Annapurna is a Chiswick High Road institution, having run continuously since its opening in 1970. Not many restaurants last over five decades, and doubtless the excellent location on the busy high road helps. The menu is standard north Indian fare and does not change over time in any visible fashion.
Onion bhajia was actually quite nice, neatly avoiding the twin perils of dryness and greasiness, and ending up nicely between these two extremes (12/20). Tandoori prawns arrived on a sizzling iron plate, but sadly were rather overcooked, which was a shame (10/20).
Chicken tikka biryani was harmless enough, the chicken rather dry and the rice lacking much in the way of spicy aroma (11/20). Bhindi avoided sliminess and was decent enough, though I have certainly had better versions of this dish (12/20). A cauliflower side dish retained the vegetable texture quite well, though the spicing was rather too subtle and one-dimensional (11/20). Channa masala was decent enough, the chickpeas tender and perhaps even cooked a little too long to my taste (11/20). Naan bread was quite good, light and fluffy and hot from the oven (12/20). We did not have dessert tonight.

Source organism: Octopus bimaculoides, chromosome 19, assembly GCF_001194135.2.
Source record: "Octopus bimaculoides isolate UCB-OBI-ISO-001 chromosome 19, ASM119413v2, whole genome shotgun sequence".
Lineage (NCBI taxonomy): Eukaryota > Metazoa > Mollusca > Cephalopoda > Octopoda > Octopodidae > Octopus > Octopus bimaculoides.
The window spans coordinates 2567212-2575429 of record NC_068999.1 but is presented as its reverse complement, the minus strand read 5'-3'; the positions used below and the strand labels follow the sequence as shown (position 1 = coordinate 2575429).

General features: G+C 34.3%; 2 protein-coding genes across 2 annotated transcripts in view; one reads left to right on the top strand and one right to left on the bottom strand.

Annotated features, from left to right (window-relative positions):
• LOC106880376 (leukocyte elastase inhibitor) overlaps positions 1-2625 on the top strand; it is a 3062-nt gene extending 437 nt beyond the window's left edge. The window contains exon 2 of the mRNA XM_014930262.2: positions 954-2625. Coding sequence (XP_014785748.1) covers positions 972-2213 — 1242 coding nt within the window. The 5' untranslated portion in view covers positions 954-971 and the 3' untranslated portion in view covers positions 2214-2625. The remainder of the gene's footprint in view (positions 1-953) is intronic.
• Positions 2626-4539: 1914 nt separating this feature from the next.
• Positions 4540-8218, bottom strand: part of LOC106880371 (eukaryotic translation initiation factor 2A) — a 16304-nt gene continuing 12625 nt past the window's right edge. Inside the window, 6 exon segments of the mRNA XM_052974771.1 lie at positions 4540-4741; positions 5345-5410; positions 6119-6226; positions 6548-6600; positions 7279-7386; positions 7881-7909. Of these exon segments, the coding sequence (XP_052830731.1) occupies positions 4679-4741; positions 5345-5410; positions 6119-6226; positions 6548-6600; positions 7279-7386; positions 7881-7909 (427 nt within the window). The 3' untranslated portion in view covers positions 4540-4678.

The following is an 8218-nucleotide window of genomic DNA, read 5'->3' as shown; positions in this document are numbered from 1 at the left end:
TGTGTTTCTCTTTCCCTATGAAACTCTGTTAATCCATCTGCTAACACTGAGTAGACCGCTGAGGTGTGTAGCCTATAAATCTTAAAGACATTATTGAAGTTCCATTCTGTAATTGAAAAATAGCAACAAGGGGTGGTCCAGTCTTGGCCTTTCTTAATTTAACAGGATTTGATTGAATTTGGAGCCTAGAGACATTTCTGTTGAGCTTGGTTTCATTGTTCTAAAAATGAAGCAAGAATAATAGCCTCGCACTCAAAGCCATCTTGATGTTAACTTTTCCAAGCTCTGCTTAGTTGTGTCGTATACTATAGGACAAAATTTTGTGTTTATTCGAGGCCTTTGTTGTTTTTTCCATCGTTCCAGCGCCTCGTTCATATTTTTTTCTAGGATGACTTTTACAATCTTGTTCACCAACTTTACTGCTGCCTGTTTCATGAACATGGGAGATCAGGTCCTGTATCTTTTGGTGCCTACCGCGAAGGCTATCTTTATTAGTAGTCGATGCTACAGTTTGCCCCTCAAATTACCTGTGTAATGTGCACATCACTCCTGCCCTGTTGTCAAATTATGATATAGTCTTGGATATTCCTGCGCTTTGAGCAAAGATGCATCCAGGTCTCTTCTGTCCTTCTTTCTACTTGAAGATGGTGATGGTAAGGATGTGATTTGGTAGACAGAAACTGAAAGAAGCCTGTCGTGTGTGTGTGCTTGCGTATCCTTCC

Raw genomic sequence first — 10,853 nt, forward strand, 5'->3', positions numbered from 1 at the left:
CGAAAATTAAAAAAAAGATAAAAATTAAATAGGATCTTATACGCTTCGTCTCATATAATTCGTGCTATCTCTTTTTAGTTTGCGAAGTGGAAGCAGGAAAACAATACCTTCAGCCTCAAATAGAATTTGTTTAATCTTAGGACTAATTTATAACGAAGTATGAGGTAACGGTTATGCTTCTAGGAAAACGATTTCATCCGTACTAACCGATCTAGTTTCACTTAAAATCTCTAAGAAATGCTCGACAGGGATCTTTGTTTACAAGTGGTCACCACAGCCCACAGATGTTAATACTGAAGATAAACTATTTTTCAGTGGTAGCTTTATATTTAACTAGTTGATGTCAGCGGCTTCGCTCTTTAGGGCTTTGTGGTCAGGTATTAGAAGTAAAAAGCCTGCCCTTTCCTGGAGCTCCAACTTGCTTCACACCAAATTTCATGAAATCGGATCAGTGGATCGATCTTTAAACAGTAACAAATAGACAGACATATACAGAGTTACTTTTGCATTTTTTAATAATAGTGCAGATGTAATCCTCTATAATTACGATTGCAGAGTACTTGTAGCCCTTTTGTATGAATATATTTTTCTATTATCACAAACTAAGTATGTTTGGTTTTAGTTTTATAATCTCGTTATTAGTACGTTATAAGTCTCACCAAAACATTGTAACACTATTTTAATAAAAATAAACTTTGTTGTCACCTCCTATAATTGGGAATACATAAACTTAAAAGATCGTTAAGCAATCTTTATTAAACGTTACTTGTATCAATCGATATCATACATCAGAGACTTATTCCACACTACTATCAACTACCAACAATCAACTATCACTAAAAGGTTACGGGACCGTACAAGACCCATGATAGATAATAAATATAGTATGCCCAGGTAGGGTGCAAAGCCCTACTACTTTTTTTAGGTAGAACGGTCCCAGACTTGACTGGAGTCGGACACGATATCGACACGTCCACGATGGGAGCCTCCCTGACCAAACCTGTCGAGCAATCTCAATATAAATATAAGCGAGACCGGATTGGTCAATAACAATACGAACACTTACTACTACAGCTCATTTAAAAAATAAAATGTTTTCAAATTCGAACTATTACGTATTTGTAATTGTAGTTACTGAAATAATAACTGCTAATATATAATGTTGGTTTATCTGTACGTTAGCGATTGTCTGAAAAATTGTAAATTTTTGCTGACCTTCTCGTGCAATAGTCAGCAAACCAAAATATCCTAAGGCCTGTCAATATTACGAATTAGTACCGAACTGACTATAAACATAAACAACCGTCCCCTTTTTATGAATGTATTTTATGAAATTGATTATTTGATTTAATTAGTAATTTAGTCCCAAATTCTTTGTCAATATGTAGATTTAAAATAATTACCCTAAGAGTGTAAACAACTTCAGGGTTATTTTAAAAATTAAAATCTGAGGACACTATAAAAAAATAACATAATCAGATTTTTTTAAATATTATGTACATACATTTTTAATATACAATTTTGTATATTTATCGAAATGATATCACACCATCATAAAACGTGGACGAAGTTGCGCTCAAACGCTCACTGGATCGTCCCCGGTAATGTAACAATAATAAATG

Service was friendly with plenty of waiters to attend to the diners. The bill came to £50 a head with beer to drink, which was not in itself excessive, though objectively the value for money factor is quite moderate since the level of food is decent but not exceptional. Nearby Republic is better, and it is not far to travel from here to a much higher level restaurant Black Salt. Nonetheless, the remarkably longevity of Annapurna means that they have clearly found a niche amongst the locals. I live nearby and pop in from time to time, though in my heart I know that the Indian dining scene has evolved. However, as an old-fashioned local neighbourhood Indian restaurant Annapurna does a perfectly decent job.